The yield on two-year debt fell below 7.6 percent, a level last seen in mid-January 2011. Its decline was the result of the country's improving terms of trade, a reality better recognized by observers after the Turkish Statistics Institute (TurkStat) announced June foreign trade figures on Tuesday. The institute showed exports nearly 17 percent higher at $13.26 billion, and imports more than 5 percent lower at $20.4 billion in June compared to the same month a year earlier. Thus, the foreign trade deficit of the country was $7.2 billion for the sixth month of the year, compared to more than $10 billion in June of last year. For the January-June period, it was also revealed Tuesday, Turkey's deficit stemming from its trade with other nations was some $43 billion, against $55 billion for the same six months of 2011. “I cannot say that we will not even be touched by the [ongoing] crisis in Europe because we already are impacted by it, but my belief is that we are going to get through all these troubles easily given our performance so far [this year],” Economy Minister Zafer Çağlayan said on Tuesday, referring to the TurkStat figures announced the same day.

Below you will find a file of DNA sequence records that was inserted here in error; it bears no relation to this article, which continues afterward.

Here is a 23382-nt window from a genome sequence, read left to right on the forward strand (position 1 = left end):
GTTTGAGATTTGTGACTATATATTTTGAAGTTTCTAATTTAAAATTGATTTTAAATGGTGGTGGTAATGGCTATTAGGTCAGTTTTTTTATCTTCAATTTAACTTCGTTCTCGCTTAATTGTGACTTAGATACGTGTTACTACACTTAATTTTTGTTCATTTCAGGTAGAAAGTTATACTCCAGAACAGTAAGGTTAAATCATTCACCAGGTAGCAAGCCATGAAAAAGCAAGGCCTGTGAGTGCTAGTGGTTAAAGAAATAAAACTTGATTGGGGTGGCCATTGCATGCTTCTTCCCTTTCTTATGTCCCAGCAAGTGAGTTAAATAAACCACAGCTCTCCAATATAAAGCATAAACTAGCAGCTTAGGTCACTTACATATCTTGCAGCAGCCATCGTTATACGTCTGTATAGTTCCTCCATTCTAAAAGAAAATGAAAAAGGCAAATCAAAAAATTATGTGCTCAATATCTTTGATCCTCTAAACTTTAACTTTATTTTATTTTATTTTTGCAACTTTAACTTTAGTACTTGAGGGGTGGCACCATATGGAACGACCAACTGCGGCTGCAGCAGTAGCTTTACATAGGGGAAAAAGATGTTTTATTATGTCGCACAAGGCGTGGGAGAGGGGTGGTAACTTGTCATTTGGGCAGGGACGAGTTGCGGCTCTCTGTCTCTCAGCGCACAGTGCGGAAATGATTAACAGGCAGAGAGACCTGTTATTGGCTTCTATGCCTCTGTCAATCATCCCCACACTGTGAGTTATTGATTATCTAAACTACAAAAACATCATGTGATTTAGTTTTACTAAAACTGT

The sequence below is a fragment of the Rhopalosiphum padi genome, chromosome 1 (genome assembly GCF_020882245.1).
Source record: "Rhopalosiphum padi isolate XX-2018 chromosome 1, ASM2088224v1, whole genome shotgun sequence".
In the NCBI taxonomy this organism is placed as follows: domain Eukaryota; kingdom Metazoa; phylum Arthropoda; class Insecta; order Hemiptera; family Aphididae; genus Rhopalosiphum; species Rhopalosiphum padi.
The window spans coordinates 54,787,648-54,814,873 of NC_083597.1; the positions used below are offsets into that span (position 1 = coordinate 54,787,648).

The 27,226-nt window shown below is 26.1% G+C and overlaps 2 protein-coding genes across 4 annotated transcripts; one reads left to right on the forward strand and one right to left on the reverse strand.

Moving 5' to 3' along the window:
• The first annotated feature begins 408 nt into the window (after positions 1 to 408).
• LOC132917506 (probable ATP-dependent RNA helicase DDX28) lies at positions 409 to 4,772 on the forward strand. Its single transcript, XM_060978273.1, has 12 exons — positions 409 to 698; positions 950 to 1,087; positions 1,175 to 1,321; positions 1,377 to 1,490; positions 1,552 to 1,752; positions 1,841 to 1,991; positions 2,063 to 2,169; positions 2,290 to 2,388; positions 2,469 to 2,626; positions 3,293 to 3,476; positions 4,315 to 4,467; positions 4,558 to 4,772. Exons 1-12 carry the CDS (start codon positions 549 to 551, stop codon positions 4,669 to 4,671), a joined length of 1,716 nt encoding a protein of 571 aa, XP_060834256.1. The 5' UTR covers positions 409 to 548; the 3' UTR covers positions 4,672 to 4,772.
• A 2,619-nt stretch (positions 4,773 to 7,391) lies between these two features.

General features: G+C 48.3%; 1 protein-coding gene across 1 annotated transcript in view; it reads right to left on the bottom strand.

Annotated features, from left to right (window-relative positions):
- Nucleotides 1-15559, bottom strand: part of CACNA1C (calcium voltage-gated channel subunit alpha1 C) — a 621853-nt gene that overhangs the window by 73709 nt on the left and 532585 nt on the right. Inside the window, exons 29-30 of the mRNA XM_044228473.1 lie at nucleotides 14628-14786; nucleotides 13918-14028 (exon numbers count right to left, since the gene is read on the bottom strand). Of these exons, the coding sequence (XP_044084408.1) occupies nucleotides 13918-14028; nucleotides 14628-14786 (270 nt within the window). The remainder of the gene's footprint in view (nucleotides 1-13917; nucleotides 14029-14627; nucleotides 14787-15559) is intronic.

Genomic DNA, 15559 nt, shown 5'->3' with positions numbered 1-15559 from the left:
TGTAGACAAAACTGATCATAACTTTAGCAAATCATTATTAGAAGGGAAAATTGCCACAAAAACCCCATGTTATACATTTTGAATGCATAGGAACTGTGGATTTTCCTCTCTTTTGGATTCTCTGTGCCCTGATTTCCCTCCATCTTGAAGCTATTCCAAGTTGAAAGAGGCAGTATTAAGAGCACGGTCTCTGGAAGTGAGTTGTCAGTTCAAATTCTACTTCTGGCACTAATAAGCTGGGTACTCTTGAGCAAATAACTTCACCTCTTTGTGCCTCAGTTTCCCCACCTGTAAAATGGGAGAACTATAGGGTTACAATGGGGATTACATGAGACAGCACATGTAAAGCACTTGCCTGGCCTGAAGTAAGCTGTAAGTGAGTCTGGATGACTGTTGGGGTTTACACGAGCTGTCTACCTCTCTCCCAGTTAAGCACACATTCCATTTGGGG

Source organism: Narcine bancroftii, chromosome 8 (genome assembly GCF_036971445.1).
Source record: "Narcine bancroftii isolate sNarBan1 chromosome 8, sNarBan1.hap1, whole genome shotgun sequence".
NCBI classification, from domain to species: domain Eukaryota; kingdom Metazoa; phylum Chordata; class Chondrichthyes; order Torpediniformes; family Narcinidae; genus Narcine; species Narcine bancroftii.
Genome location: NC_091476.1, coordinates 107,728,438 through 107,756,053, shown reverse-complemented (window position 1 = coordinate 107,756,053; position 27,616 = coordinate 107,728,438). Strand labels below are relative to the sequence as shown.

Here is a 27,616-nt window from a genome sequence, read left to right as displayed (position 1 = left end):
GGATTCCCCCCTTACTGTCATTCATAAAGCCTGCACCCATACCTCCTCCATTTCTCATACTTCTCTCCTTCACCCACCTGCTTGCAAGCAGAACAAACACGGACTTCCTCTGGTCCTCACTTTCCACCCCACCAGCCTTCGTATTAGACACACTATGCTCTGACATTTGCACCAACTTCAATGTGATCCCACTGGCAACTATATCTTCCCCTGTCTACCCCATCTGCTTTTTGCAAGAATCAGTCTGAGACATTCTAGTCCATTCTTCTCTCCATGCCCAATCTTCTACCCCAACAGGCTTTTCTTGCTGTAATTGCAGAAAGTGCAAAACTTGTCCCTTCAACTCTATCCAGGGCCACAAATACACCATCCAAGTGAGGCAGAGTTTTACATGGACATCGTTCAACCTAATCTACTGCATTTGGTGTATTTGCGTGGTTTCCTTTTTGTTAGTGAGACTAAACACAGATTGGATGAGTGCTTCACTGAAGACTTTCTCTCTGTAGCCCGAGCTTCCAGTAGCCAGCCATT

The interest rate on the same government bonds went up as high as 11.5 percent at the beginning of this year when worries about the Turkish economy peaked with a deteriorating balance of payments. That outlook is, however, long gone now. In parallel to the shrinking foreign trade deficit, the country's current account deficit (CAD) has also been tamed. According to the latest available figures, it dropped to $27 billion in the first five months of the year, a quarter less than the CAD of the same period a year earlier.